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Displaying Data Grids

Types of Data Grids and Raster Display Functions

Mapping Toolbox™ functions and GUIs display both regular and geolocated data grids originating in a variety of formats. Recall that regular data grids require a referencing vector or matrix that describes the sampling and location of the data points, while geolocated data grids require matrices of latitude and longitude coordinates.

The data grid display functions are geographic analogies to the MATLAB® surface drawing functions, but operate specifically on map axes objects. Like the line-plotting functions discussed in the previous chapter, some Mapping Toolbox grid function names correspond to their MATLAB counterparts with an m appended.

    Note   Mapping Toolbox functions beginning with mesh are used for regular data grids, while those beginning with surf are reserved for geolocated data grids. This usage differs from the MATLAB definition; mesh plots are used for colored wire-frame views of the surface, while surf displays colored faceted surfaces.

Surface map objects can be displayed in a variety of different ways. You can assign colors from the figure colormap to surfaces according to the values of their data. You can also display images where the matrix data consists of indices into a colormap or display the matrix as a three-dimensional surface, with the z-coordinates given by the map matrix. You can use monochrome surfaces that reflect a pseudo-light source, thereby producing a three-dimensional, shaded relief model of the surface. Finally, you can use a combination of color and light shading to create a lighted shaded relief map.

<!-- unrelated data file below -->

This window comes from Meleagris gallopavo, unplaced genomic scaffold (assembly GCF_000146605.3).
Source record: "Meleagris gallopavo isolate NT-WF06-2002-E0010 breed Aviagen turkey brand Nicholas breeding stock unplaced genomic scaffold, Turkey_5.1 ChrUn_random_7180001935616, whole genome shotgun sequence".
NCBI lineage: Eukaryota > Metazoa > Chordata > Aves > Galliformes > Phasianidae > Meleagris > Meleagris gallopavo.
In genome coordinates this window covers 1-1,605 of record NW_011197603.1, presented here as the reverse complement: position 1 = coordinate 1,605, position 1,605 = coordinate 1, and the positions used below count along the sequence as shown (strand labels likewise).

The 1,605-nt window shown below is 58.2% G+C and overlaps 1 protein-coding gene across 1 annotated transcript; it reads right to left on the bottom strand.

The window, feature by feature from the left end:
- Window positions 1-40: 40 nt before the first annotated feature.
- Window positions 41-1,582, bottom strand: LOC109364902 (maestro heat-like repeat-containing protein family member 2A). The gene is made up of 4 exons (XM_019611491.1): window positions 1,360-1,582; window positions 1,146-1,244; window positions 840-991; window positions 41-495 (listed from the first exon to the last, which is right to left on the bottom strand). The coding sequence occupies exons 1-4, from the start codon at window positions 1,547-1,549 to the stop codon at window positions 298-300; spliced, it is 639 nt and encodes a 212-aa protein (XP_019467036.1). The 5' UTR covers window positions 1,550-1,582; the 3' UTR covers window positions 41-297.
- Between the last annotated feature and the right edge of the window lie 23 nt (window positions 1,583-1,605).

The following table lists the available Mapping Toolbox surface map display functions.

Function

Used For

geoshow

Display map data gridded in latitude and longitude in 2-D

mapshow

Display gridded map data without projection in 2-D

meshm

Regular data grid warped to projected graticule mesh

surfm

Geolocated data grid projected on map axes

pcolorm

Projected data grid in z = 0 plane

surfacem

Data grid warped to projected graticule mesh

surflm

3-D shaded surface with lighting projected on map axes

meshlsrm

3-D lighted shaded relief of regular data grid

surflsrm

3-D lighted shaded relief of geolocated data grid

Fitting Gridded Data to the Graticule

The toolbox projects surface objects in a manner similar to the traditional methods of mapmaking. A cartographer first lays out a grid of meridians and parallels called the graticule. Each graticule cell is a geographic quadrangle. The cartographer calculates or interpolates the appropriate x-y locations for every vertex in the graticule grid and draws the projected graticule by connecting the dots. Finally, the cartographer draws the map data freehand, attempting to account for the shape of the graticule cells, which usually change shape across the map. Similarly, the toolbox calculates the x-y locations of the four vertices of each graticule cell and warps or samples the matrix data to fit the resulting quadrilateral.